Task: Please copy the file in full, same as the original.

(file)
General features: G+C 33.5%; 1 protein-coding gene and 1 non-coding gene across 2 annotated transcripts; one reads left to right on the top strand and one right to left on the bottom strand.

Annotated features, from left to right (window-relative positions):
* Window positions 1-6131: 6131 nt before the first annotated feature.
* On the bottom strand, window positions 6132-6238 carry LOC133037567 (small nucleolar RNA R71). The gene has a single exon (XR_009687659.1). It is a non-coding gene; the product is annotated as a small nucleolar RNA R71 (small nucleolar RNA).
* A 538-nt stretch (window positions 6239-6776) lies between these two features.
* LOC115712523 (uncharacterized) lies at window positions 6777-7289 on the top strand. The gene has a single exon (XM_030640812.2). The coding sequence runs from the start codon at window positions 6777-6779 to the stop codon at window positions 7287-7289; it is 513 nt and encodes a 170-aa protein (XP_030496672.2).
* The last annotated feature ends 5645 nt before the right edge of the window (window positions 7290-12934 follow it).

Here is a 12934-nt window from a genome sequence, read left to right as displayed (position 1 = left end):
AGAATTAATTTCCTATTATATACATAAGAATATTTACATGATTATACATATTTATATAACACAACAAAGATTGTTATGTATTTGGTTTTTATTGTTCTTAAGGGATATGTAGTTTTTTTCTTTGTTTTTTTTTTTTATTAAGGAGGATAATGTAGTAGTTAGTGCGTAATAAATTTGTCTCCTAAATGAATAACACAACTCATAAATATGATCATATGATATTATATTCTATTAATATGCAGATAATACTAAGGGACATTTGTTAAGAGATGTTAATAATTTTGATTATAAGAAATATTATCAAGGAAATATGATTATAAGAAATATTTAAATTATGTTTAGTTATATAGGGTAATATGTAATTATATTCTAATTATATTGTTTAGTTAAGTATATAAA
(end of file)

General features: G+C 33.5%; 1 protein-coding gene and 1 non-coding gene across 2 annotated transcripts; one reads left to right on the top strand and one right to left on the bottom strand.

Annotated features, from left to right (window-relative positions):
* Window positions 1-6131: 6131 nt before the first annotated feature.
* On the bottom strand, window positions 6132-6238 carry LOC133037567 (small nucleolar RNA R71). The gene has a single exon (XR_009687659.1). It is a non-coding gene; the product is annotated as a small nucleolar RNA R71 (small nucleolar RNA).
* A 538-nt stretch (window positions 6239-6776) lies between these two features.
* LOC115712523 (uncharacterized) lies at window positions 6777-7289 on the top strand. The gene has a single exon (XM_030640812.2). The coding sequence runs from the start codon at window positions 6777-6779 to the stop codon at window positions 7287-7289; it is 513 nt and encodes a 170-aa protein (XP_030496672.2).
* The last annotated feature ends 5645 nt before the right edge of the window (window positions 7290-12934 follow it).

Here is a 12934-nt window from a genome sequence, read left to right as displayed (position 1 = left end):
AGAATTAATTTCCTATTATATACATAAGAATATTTACATGATTATACATATTTATATAACACAACAAAGATTGTTATGTATTTGGTTTTTATTGTTCTTAAGGGATATGTAGTTTTTTTCTTTGTTTTTTTTTTTTATTAAGGAGGATAATGTAGTAGTTAGTGCGTAATAAATTTGTCTCCTAAATGAATAACACAACTCATAAATATGATCATATGATATTATATTCTATTAATATGCAGATAATACTAAGGGACATTTGTTAAGAGATGTTAATAATTTTGATTATAAGAAATATTATCAAGGAAATATGATTATAAGAAATATTTAAATTATGTTTAGTTATATAGGGTAATATGTAATTATATTCTAATTATATTGTTTAGTTAAGTATATAAA